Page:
Since 2010 Jules Howard (BSc, MSc) has worked with over 125,000 pupils across the UK, delivering a unique brand of science communication focusing on nature's incredible history and what we might yet discover in the next 50 years about dinosaurs and other extinct animals, through the latest scientific techniques.
What were dinosaurs really like? Were they hairy? Feathered? Did they roar or did they sing? And how did they slide toward extinction? This popular activity looks at where the facts come from: fossils. During sessions young people search through piles of ancient fossilised bones for signs of extinct dinosaurs, 'super-predator' crocodiles and ancient insects trapped in fossilised tree sap.
This hands-on workshops involves investigations of fossils, shark teeth and articulated mammal skeletons - what can they tell us about the history of life on Earth? How did Darwin manage to piece it all together with his theory of natural selection? And how does Darwin's big idea affect us nowadays?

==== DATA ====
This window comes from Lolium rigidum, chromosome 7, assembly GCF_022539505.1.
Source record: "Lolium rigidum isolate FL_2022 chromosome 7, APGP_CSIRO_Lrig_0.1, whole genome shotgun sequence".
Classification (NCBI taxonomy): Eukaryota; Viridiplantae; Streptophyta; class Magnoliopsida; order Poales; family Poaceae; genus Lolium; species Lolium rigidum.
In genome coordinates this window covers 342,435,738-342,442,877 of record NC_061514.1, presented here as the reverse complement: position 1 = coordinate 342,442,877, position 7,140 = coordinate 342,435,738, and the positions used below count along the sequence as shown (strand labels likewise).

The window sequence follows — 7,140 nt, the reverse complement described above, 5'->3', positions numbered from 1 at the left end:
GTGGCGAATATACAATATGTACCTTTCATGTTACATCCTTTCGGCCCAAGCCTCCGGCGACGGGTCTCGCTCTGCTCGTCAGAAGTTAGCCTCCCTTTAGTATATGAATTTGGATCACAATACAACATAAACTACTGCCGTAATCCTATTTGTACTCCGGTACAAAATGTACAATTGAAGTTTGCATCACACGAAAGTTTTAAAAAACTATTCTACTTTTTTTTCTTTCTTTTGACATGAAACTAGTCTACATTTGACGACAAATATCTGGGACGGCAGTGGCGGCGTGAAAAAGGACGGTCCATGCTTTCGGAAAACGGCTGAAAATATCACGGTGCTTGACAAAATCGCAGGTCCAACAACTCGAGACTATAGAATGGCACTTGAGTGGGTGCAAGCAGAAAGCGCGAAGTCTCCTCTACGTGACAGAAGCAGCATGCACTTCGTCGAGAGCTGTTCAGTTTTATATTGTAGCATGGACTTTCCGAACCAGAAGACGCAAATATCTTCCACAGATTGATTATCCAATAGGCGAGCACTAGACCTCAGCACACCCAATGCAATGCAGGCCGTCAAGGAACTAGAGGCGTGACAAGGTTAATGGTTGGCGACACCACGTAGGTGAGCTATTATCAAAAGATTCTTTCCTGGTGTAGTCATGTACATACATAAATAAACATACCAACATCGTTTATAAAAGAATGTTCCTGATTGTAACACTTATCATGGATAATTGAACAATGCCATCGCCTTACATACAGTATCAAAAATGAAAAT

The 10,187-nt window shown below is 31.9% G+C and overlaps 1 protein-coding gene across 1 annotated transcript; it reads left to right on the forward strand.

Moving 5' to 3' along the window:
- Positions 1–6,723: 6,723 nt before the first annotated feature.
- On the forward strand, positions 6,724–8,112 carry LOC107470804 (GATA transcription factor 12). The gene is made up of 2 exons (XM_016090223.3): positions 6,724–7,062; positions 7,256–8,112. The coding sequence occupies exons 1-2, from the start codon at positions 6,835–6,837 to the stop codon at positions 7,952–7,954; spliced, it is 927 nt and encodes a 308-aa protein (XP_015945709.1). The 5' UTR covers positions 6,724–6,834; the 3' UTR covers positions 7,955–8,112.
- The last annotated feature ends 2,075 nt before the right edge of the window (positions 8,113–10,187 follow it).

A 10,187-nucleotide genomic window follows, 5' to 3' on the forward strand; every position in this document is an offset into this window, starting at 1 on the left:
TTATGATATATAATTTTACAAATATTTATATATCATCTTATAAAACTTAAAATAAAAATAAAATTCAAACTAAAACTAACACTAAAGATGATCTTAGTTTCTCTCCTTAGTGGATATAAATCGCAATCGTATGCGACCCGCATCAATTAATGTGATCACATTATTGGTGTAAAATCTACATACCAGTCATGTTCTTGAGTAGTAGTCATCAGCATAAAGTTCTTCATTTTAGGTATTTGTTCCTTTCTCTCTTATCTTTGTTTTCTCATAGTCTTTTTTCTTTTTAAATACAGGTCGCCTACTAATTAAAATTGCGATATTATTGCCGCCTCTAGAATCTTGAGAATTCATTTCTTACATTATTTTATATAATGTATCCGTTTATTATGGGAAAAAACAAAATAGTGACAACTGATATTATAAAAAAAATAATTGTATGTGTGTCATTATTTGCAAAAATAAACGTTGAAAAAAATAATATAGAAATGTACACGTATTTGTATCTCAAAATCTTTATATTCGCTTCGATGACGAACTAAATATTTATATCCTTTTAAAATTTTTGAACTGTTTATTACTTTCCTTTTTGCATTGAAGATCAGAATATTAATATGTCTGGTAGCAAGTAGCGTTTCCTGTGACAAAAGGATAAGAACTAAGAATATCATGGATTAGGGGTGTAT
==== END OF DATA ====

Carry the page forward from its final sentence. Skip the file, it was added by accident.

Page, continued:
What is a fossil? And what do fossils tell us about the world before we were around? In this hands-on sessions infants are allowed an opportunity to handle and identify thousands of fossils, including fossilised tree sap obtained from Madagascar. The session finishes with a discussion about the mysteries that remain about dinosaurs and that young scientists will one day discover. What colour were they really? What noises did dinosaurs make? Why did so many of them ultimately die and what was the fate of the survivors, the birds?
STAFF TRAINING/ INSET SESSIONS
INSET sessions for schools/groups keen on thinking creatively and passionately about science in the national curriculum and injecting curiosity into curriculum planning. Specifics can include adding "WOW" moments to practicals and increasing opportunities for pupils of all ages to interact fully in science lessons - to "think like scientists".
PalaeoLab also offers a number of field trip options at sites around the UK, including in central London, in Peterborough and in Dorset, as well as a summer school for young people interested in a career in palaeontology or zoology. These opportunities are open to schools or private groups.